If NYPD Is Cracking Down on License Plate-Obscuring Officers, It’s Sure Hard to Tell
Follow @placardabuse for the stream of incriminating evidence.
In November, Mayor de Blasio and NYPD Commissioner James O’Neill said that police officers who obscure their license plates to evade tolls and traffic enforcement cameras would be caught and penalized. “There are a couple of things in the City of New York that really bother me and this is one of them,” O’Neill said at the time. “We check within all the precincts and all our different units to make sure none of our official cars have them and none of our private vehicles have them. And if they do, they will be facing disciplinary action.”
But is NYPD’s internal discipline making an impact?
In February, Inside Edition ran a segment about the widespread practice of obscuring plates on police vehicles in Lower Manhattan. And if you follow @placardabuse on Twitter, you’ll see plenty of evidence that officers are still getting away with it. Here’s a look at some offenders @placardabuse and other license plate fraud spotters have recently called out.
Most officers go the basic route of a plastic cover, which shields their vehicle from identification by speed or red-light cameras. Others take extra steps, like the motorist with a state police placard on 23rd Street (above) who taped “THE BOSS” over the first half of the license plate number. (In fairness to NYPD, that placard doesn’t belong to one of their own.)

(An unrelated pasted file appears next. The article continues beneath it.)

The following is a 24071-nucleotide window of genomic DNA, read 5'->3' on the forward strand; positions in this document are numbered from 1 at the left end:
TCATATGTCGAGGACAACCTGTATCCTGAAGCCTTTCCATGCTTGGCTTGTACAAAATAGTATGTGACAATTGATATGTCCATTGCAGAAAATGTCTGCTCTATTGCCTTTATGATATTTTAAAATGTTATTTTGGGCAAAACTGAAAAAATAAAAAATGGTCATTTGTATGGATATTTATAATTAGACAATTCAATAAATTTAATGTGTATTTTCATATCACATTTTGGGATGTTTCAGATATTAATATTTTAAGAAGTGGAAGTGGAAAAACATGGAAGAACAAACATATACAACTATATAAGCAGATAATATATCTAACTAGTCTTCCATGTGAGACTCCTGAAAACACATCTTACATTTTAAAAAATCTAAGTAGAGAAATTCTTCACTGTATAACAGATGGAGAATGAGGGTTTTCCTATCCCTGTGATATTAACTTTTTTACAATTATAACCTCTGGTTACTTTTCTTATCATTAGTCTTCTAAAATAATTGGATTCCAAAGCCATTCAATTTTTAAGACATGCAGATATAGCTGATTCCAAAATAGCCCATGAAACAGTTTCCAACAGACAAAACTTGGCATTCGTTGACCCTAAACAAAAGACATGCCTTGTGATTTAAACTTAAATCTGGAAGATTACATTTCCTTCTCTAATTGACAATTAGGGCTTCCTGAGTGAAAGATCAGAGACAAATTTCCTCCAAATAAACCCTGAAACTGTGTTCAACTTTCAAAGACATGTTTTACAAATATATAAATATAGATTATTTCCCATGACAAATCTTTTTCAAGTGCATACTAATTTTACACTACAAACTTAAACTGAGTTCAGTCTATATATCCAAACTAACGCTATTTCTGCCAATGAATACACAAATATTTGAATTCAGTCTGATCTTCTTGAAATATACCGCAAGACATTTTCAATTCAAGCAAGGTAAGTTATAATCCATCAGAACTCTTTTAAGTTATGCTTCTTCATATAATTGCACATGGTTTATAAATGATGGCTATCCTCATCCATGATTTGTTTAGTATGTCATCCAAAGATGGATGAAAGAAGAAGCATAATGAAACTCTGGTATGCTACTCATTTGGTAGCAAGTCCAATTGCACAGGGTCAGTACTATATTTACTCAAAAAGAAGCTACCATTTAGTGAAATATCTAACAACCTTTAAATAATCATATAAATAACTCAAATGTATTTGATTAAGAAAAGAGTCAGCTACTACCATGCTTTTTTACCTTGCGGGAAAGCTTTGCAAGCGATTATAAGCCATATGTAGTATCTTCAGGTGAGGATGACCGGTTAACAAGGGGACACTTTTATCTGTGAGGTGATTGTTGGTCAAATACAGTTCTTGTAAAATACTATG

Or the officers who fold their plates to achieve the same effect:
One frequent fire hydrant obstructer with both NYPD and handicapped placards picked up five tickets for running red lights and another three for speeding in a school zone in 2015 and 2016, according to NYPD data. Here’s the workaround — an illegal plate cover with some reflective tape over the license number for good measure:
Meanwhile, in the parking lot at NYPD headquarters, @placardabuse has documented cars with folded license plates and some with no license plates at all.
Commissioner O’Neill said he’d do something about this abuse, but aside from the occasional ticket, NYPD doesn’t seem to be keeping up the pressure on its own offenders.